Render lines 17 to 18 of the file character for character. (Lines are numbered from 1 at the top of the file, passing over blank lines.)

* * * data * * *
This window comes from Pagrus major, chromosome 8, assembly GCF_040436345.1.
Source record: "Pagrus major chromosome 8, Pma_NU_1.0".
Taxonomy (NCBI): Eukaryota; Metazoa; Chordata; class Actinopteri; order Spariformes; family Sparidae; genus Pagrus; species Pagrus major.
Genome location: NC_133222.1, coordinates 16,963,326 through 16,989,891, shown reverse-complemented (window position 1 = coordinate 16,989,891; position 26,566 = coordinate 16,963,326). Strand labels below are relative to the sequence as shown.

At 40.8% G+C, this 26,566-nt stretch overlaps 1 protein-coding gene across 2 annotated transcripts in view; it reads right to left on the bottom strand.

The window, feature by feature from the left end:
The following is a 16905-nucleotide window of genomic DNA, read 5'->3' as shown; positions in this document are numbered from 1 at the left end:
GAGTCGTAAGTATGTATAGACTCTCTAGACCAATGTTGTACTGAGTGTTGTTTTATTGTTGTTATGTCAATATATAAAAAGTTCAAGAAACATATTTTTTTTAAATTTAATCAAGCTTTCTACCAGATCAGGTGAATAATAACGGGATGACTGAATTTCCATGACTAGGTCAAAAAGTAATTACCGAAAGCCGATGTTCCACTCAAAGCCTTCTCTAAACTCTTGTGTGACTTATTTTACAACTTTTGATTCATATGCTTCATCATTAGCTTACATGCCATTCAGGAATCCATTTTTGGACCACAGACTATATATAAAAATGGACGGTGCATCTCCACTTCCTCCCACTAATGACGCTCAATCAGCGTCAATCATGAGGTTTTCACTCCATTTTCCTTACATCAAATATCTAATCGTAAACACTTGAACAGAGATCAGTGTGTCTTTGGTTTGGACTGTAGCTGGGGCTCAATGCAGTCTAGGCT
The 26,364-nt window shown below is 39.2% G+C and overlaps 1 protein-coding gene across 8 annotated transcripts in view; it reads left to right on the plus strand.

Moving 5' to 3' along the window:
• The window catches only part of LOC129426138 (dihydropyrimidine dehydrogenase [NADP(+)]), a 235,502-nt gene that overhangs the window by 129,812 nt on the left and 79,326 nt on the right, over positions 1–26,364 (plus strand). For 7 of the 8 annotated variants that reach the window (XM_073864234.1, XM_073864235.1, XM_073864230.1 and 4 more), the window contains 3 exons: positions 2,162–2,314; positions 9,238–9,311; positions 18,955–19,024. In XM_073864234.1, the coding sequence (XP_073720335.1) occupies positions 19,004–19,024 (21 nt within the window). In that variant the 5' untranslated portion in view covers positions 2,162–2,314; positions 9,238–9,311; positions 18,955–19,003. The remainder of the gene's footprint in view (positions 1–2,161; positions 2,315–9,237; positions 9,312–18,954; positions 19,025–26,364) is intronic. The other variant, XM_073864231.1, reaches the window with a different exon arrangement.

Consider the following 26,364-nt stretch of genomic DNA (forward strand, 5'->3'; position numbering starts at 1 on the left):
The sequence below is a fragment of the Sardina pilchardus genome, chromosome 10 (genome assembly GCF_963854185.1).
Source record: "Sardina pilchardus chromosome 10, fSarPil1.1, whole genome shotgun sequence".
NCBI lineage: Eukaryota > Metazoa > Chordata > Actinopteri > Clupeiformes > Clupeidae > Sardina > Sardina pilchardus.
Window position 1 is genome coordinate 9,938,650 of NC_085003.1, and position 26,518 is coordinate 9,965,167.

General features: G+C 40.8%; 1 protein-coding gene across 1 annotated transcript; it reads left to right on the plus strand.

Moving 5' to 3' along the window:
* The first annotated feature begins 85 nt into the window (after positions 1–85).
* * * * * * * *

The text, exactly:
General features: G+C 40.8%; 1 protein-coding gene across 1 annotated transcript; it reads left to right on the plus strand.

Moving 5' to 3' along the window: